I went past the open-plan offices and into the kitchen. I made a coffee and steered it down the corridor, yawning.
The MD saw me from his office and beckoned, with a worried look on his face.
'What's the matter?' I asked casually. I sat on his brown leather sofa.
'I have decided to take your advice. We have resigned the $20 million Agricultural Bearings account.' He paused, then said, 'You were right. Mr Austin treated us poorly.’
He held up a small flat package.
'This is our letter of resignation – along the lines you advised, leaving in most of your, er, colourful language. It formally advises Agricultural Bearings that we will no longer handle their business – under any circumstances. I'm just waiting for the courier to pick it up and deliver it express.'
He looked quite pale, but I was quietly impressed at his determination to do the right thing. And to leave my strong language mostly untouched. At the same time, an incongruous thought came to me that Richards was more of a Bentley man. I wondered why he drove a Lamborghini.
'Good' I said. 'So what's the problem? You look like you've swallowed a horse.'
'There's no problem,' he continued, 'it's just difficult writing a letter telling $20 million to go away.'
'Go easy on yourself,' I said. 'It sounds like it had already gone, and you are just saying goodbye. So go and get another $20 million account. That's your job. You're the MD.'
I can be quite harsh sometimes.
'They are not that easy to come by,' he said.
Just then, a courier got out of the lift and came to pick up the express mail. Richards handed him the dismissal letter, and the courier placed some other articles on his desk. Then he went back into the lift and was gone.
One of the other articles bore the logo of the company we had just sacked.
'I had better open that,' I said, and for some reason I felt that tingle up my spine yet again.
'No, leave it to me,' Richards said.
He did. He inserted his letter opener into the envelope and sliced open the top.
He took out a single sheet. He read it.
His face froze.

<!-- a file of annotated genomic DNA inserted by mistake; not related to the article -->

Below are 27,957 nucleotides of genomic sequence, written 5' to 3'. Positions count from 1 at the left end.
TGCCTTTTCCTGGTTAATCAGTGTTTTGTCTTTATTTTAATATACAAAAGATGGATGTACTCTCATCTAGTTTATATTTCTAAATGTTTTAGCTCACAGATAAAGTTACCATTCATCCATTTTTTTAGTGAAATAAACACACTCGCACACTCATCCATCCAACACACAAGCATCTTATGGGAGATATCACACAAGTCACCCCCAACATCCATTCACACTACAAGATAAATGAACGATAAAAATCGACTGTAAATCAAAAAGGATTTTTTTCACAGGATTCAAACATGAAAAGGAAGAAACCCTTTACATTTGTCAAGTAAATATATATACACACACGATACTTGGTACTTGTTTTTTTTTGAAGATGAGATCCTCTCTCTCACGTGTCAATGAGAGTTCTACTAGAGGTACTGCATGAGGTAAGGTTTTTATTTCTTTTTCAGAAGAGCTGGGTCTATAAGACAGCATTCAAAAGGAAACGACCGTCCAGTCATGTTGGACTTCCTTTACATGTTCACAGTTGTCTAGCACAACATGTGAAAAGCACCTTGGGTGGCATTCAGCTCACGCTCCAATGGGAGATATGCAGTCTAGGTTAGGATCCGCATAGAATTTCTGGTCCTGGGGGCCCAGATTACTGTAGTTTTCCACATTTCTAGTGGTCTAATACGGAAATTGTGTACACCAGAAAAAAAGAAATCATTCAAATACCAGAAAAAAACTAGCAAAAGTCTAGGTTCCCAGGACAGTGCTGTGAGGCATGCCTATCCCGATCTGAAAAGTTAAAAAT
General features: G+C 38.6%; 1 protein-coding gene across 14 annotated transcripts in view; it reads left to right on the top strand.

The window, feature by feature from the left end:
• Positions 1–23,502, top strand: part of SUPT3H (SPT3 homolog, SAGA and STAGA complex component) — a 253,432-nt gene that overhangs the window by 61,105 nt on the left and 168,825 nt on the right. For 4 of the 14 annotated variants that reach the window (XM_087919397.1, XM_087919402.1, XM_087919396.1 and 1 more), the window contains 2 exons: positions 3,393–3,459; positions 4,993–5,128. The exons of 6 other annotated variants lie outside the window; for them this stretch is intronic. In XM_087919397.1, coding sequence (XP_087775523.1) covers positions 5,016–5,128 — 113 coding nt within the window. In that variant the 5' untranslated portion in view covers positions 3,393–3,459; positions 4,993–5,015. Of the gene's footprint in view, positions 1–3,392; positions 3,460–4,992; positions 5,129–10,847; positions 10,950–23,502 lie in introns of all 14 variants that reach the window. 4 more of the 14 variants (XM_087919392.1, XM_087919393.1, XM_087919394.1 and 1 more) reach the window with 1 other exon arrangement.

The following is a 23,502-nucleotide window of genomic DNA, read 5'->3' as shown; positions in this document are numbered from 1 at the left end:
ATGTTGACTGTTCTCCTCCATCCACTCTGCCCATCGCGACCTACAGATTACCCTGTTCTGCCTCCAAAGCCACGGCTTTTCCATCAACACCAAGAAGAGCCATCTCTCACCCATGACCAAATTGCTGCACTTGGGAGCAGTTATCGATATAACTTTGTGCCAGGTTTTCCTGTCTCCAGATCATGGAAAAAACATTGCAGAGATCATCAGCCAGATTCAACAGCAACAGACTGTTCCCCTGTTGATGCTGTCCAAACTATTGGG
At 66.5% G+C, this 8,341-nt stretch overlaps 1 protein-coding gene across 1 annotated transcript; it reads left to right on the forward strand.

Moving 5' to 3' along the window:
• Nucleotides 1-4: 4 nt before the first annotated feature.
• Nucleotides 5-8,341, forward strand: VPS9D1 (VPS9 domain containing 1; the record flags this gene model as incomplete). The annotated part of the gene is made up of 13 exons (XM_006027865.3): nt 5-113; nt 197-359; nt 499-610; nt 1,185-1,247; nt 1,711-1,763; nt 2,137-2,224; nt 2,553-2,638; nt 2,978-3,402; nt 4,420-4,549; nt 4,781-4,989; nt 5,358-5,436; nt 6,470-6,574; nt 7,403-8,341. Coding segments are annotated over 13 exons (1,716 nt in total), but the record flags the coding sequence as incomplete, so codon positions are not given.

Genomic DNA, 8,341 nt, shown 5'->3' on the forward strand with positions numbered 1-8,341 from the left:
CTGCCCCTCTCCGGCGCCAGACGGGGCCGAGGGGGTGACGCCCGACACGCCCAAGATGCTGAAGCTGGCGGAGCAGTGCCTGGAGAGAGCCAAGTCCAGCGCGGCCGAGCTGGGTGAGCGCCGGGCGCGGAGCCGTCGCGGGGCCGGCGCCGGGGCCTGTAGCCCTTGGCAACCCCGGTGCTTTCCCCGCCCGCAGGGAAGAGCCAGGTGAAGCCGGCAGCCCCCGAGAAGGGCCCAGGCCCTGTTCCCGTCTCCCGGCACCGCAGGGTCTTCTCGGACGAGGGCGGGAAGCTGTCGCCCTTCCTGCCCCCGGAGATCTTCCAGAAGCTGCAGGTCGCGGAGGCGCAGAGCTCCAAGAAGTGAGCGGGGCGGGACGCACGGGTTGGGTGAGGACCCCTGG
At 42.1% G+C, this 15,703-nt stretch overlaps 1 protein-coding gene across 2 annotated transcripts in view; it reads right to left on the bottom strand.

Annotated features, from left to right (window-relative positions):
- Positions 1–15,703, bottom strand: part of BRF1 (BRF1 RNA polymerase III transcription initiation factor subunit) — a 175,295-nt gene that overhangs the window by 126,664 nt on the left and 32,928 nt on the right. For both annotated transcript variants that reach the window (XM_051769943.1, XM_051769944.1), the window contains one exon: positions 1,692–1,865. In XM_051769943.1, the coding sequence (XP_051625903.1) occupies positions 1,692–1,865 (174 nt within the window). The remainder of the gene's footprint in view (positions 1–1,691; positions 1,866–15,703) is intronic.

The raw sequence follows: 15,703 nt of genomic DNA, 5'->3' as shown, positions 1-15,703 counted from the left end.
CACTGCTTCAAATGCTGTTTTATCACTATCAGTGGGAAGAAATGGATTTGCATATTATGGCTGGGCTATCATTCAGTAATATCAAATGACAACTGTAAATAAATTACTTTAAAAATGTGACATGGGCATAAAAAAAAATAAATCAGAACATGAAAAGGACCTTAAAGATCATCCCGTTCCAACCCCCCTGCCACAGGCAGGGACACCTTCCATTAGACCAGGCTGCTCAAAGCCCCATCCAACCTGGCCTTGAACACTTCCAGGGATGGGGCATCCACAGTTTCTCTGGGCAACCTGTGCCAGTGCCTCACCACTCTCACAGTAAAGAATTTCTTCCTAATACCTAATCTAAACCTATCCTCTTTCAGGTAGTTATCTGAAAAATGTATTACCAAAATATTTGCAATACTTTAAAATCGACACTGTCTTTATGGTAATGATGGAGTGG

He refolded the letter.
He looked at me, but not for very long.
He gave a sound that was kind of a soft sigh mixed with a half-suppressed shriek of panic.
He shoved the letter into my hand and ran for the elevator, which was not on our floor. He ran past the elevator to the stairs. The door to the stairs slammed with that odd banging echo they all have.
I walked to the window and gazed down to the street. I waited.
He emerged a minute later, which was probably a record for running six flights downstairs.
He ran towards the courier parking bay. Have you ever seen a fat fifty-something man, who never usually gets beyond a slow stroll, sprinting up the street, suit coat flapping, tie flying like a kite? He looked quite comical.
I went back to the desk, unfolded the letter and read it.
Dear Blake Browning BurnsI put the letter back down on the desk, handling it as if it were the Shroud of Turin.
An internal audit has revealed that our marketing director, Mr Austin - the man with whom you deal - has acted fraudulently and has stolen from the company. He has been sacked forthwith. I will now take over his duties and you will now deal with me personally from today.
Needless to say, the 'pitch' Mr Austin fabricated to cover his crimes is off the agenda. Furthermore, a new project he was meant to have initiated but didn't, will now roll out, effectively doubling your billings to approximately $40 million in the next financial year.
Please accept the apologies of Agricultural Bearings.
I look forward to getting together early in the week to discuss these matters.
Mr R. J. Morris
Chief Executive Officer
Agricultural Bearings Pty Ltd
I hoped the MD had caught the courier.